Press release | 9.6.2016
Lisbon/Munich, 9 June 2016 - Streets and roadways are safer places thanks to the safety systems pioneered by Dutch-German engineer Anton van Zanten (75). Throughout a career in automotive safety technology spanning over 40 years, van Zanten developed the computer-assisted electronic stability control (ESC) system and other solutions that have saved thousands of lives and are now mandatory features in many new automobiles. For these accomplishments, the European Patent Office (EPO) honoured the engineer with the European Inventor Award in the "Lifetime Achievement" category, one of five award categories, at a ceremony held today in Lisbon.
"Anton van Zanten's inventions and over 40-year long career as an engineer are living proof of the power of innovation," said EPO President Benoît Battistelli. "His imaginative pursuit of computer-assisted automotive safety systems, now in serial production, has prevented countless accidents and saved thousands of lives.
"The award ceremony at Lisbon's MEO Arena was attended by some 600 prominent guests from the areas of politics, business, intellectual property and science, and opened by the EPO President, Portugal's Prime Minister António Costa and European Commissioner for Research, Science and Innovation Carlos Moedas.
Now in its 11th year, the European Inventor Award is presented annually by the EPO to distinguish outstanding inventors from Europe and around the world who have made an exceptional contribution to social development, technological progress and economic growth. The winners were chosen by an independent international jury out of nearly 400 individuals and teams of inventors put forward for this year's award.
Already as a young researcher in the mid-1970s, van Zanten set his eyes on an old problem in automobile safety: when drivers brake abruptly in face of a suddenly appearing obstacle, the wheels of the car tend to "lock" - thereby causing the driver to lose control and veer off the road, often with fatal consequences. Van Zanten envisioned a way to prevent lockage by adjusting brake pressure to each wheel individually. The chance to test his theories with state-of-the-art research equipment came in 1977 when he joined German company Robert Bosch. After he worked on the team behind the anti-lock braking system (ABS), the company put van Zanten in charge of pursuing the ESC system. The principle: based on feedback from sensors, a central computer recognises dangerous skids and lock-ups, and within milliseconds corrects the car's lateral movement. The impact of van Zanten's lifetime work in the realm of automotive safety can hardly be overstated. To date, the ESC system has prevented nearly 260 000 traffic accidents and saved some 8 500 lives in Europe alone, according to an accident research study by Bosch. This makes ESC second only to the seatbelt in life-saving effects - and perhaps even better, as the system prevents accidents from happening in the first place.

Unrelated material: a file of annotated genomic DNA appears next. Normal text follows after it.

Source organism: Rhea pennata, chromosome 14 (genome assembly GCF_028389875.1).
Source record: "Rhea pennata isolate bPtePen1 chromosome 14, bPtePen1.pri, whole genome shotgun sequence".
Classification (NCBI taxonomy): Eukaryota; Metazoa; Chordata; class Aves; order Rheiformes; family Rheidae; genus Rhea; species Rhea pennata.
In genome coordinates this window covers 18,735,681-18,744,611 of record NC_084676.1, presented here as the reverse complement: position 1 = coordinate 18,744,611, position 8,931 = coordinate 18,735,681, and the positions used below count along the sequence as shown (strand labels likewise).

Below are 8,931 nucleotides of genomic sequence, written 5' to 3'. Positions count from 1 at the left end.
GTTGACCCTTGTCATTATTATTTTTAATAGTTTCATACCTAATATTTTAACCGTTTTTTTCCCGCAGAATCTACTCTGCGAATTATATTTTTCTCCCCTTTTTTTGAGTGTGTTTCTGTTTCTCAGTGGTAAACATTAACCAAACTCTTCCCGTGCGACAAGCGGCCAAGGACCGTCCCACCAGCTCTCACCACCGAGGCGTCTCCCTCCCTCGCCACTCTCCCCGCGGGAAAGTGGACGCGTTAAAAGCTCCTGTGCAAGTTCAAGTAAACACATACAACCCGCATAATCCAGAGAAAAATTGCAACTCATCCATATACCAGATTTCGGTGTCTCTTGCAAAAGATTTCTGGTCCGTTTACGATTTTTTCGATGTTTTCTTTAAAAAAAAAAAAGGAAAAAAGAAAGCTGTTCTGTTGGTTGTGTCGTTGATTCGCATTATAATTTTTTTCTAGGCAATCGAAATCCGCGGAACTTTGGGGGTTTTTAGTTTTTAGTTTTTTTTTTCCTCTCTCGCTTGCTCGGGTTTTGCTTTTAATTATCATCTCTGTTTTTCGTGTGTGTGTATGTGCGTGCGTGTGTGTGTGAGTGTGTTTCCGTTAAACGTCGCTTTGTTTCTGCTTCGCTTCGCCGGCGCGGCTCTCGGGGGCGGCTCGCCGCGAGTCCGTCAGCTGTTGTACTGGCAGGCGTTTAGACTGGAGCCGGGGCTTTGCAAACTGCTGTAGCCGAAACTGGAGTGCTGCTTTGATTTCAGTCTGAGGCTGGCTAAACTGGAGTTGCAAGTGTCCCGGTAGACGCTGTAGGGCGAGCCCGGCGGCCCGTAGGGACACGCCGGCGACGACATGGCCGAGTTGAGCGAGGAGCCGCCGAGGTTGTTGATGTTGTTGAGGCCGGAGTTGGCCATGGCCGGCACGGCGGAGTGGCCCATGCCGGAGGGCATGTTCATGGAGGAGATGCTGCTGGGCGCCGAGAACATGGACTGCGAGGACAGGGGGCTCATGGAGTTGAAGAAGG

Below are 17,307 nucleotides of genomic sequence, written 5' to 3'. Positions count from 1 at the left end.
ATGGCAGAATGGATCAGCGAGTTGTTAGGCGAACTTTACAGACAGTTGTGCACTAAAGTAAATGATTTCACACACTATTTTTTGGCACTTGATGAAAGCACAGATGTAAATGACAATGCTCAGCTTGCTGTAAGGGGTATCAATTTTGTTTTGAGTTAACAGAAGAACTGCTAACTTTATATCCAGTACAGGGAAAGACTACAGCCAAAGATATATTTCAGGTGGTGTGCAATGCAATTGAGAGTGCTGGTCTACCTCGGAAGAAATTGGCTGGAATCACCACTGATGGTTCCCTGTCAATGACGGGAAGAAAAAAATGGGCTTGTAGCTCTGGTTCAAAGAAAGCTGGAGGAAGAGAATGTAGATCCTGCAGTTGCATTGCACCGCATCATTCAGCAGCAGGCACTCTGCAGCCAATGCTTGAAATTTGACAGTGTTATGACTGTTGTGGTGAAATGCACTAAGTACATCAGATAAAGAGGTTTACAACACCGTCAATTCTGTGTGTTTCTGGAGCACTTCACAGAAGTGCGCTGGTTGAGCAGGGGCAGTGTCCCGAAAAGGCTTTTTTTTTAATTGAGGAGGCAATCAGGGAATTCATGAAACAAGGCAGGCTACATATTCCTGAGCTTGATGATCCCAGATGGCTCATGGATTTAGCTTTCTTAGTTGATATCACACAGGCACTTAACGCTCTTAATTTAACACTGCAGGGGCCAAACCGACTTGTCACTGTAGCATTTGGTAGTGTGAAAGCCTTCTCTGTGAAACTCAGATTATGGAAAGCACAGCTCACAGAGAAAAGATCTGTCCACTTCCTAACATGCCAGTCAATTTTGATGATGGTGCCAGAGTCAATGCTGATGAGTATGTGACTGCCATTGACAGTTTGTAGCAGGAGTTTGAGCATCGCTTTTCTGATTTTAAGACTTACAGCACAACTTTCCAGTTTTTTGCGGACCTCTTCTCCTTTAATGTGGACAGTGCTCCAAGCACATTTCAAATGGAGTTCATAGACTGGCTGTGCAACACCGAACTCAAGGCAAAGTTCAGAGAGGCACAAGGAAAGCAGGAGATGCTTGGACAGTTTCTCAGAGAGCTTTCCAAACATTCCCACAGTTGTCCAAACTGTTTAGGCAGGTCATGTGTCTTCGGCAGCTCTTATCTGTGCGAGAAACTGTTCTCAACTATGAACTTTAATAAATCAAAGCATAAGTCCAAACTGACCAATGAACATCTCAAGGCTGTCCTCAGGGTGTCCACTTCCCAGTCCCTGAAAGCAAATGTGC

Over the course of his influential career, van Zanten never took his foot off the gas. He is the author of some 180 granted patents - 36 relating to automotive safety - with tremendous market impact and life-saving effects throughout the world. Direct follow-ups to ESC include the second collision mitigation (SCM) system, designed to automatically apply brakes to all four wheels once a vehicle has been involved in a collision. "Patents are very important to protect your inventions," van Zanten says.
The engineer has been awarded some of the highest honours in the field of automotive technology. Retired since 2003, Anton van Zanten now lectures at several universities and also consults leading automotive companies. Asked about his inventive drive, the engineer remarked: "You only become an inventor when you're not satisfied. When you're satisfied with everything, you have no urge to create anything new."
Short video about the inventor (YouTube)
Note to editors: availability of AV and photo materials on 9 June 2016
Contacts at the EPO in Munich, Germany
Director External Communication